- God displays His authority with three mysterious signs (Exodus 4:3)
The Shepherd’s Rod Turns Into a Serpent and then is Restored.
A hand is turned leprous and then is Restored.
The Water of the Nile is Turned to Blood.
What do these signs mean?
- The Wrath of God turns on Moses and threatens Him with Death
- Jesus Answers the Big Question: Who is the Greatest in the Kingdom of Heaven?
The Bible is the best commentary on the Bible. As we read of Moses’ first encounter with the God of Abraham, Isaac and Jacob as recorded in the Book of Exodus Chapters 3 and 4, we have the advantage of learning more in the New Testament. Jesus has another dialogue with Moses about the Exodus on the Mount of Transfiguration.
Luke 9:30-31 (NIV) 30 Two men, Moses and Elijah, 31 appeared in glorious splendor, talking with Jesus. They spoke about his departure (Greek word ‘exodus’), which he was about to bring to fulfillment at Jerusalem.
There is a first and second exodus in the Bible. As we read of the first in the Book of Exodus, we can see how it prefigures the second, recorded in the New Testament. As Jesus said, “Moses wrote of me” (John 5:46; Luke 24:44).
The first exodus is one in which God delivers His chosen people, Israel, from the oppressive rule of Pharaoh who has held them in slavish bondage in a country far from what had been promised to them in the covenant made with Abraham. He does this through the Mediator, Moses.
The second exodus is one in which God delivers those from every people group on the planet from the rule of Satan (2 Cor 4:4; 1 John 5:19; Col 1:13) and their bondage to sin and death. He brings them into the eternal fellowship promised in the new covenant through the one true Mediator between God and man, the man Christ Jesus (1 Timothy 2:5; Hebrews 12:24).
So, what do we learn of the gospel from this introductory dialogue in Exodus 4?
Moses’ attention is grabbed by the manifestation of God’s glory in the ordinary desert bush that is set ablaze, yet not consumed (2 Cor 4:6; Isaiah 53:2; John 3:1-2). When the Lord sees Moses draw near, He makes Himself known. The God of glory who made Himself known to Abraham, Isaac and Jacob is now making Himself known to Moses. He draws him with the light of His glory. He reveals His Name, the Great I AM. He makes His promise to Moses to bring the Israelites out of the affliction of Egypt and deliver His people to the promised land of Canaan (Ex. 3:17). He verbally commissions Moses to go before Pharaoh with His command to let His people go. He also promises that ultimately Moses’ voice will be listened to, although Pharaoh’s heart is hard.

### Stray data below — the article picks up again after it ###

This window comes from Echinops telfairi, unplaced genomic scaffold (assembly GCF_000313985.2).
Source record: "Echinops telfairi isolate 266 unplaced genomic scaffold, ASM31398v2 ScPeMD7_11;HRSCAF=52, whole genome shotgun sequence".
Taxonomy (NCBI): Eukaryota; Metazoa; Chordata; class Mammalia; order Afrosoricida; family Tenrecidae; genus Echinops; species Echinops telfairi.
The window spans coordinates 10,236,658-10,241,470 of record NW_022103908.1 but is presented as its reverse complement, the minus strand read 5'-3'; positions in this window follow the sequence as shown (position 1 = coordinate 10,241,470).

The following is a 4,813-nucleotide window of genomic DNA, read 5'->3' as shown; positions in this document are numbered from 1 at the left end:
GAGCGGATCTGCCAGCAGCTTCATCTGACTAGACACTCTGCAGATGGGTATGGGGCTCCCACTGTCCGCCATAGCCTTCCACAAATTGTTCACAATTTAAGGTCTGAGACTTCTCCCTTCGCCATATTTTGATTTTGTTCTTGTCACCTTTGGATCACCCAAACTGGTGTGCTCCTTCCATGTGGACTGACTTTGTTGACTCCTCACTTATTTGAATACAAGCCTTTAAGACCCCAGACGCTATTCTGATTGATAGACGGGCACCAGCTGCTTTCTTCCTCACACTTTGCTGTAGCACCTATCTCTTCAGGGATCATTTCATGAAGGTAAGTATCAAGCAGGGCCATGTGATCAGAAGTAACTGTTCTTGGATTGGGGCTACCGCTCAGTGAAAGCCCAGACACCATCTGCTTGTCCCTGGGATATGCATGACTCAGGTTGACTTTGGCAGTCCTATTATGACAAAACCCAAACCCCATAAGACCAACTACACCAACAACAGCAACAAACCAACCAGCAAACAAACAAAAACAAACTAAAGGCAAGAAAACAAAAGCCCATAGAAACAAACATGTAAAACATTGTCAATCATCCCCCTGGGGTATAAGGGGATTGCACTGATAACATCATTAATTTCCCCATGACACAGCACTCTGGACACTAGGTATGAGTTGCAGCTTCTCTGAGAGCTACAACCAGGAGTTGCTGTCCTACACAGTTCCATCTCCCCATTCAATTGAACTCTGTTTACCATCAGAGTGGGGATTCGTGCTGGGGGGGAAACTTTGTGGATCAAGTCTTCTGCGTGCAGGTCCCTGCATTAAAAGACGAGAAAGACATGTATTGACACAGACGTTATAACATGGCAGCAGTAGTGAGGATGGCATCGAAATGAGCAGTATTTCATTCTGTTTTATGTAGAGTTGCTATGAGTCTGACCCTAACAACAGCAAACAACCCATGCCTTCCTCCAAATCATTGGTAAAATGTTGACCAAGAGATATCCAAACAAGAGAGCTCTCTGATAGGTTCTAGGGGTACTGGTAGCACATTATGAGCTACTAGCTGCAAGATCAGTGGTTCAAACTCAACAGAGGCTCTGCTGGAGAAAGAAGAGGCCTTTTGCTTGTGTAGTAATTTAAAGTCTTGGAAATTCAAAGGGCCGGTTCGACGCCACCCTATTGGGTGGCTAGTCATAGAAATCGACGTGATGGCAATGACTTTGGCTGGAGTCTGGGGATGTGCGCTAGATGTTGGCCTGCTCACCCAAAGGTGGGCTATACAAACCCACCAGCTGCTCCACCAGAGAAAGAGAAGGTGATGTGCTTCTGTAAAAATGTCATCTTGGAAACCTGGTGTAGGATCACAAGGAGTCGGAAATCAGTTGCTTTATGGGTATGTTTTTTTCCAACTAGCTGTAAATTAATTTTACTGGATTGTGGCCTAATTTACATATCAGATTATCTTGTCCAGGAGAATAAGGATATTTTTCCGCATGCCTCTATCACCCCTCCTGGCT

Moses clearly feels inadequate to the task. Although the Lord promised that He Himself would deliver His people and cause Moses’ voice to be heard, Moses makes excuses as to why the mission will fail. He sees himself as a liability to the plan. He feels that he will lack any credibility before his own people much less the Egyptians. How will anyone know that the Lord has truly appeared to him?
“What is that in your hand?” the Lord asks Moses.
“A staff,” Moses replies. It’s an ordinary shepherd’s staff. It is the same Hebrew word that is translated ‘scepter’ in Psalm 110:2; “The LORD will extend your mighty scepter from Zion; you will rule in the midst of your enemies.” It is a symbol of authority, the delegated authority and responsibility to rule over the enemy. The shepherd is appointed to care for, lead, and deliver the flock from its enemies.
The Lord says, “Throw it on the ground”.
Moses obediently complies in submission to the Word of God.
The rod becomes a serpent. Moses runs from it. But the Lord commands Moses to take it by the tail. When he does this the serpent becomes a staff in his hand once again.
The meaning of the first sign has significance for Moses, the Israelites, the Egyptians and for all of us.
First, the sign has significance for Moses. He is to cast down his own right to rule and submit to the rule of God. He is no longer a humanly appointed authority, tending sheep for his father-in-law Jethro. He is appointed by God and God will substantiate that fact with the signs that He gives. The rod will turn to a fearsome serpent. But Moses is not to cower before the serpent but to take the serpent by the tail, assured that God will not allow him to be bitten by the head.
(It is interesting to see how the Egyptian headdress for the Pharaoh has a cobra-like headpiece. The Uraeus was a cobra in upright position worn as a symbol of his authority.) Not only would this encourage Moses that the God of Abraham, Isaac and Jacob had greater authority than Pharaoh, but also greater authority than the gods of Egypt. We are reminded of Jesus’ words:
“I have given you authority to trample on snakes and scorpions and to overcome all the power of the enemy; nothing will harm you” (Luke 10:19).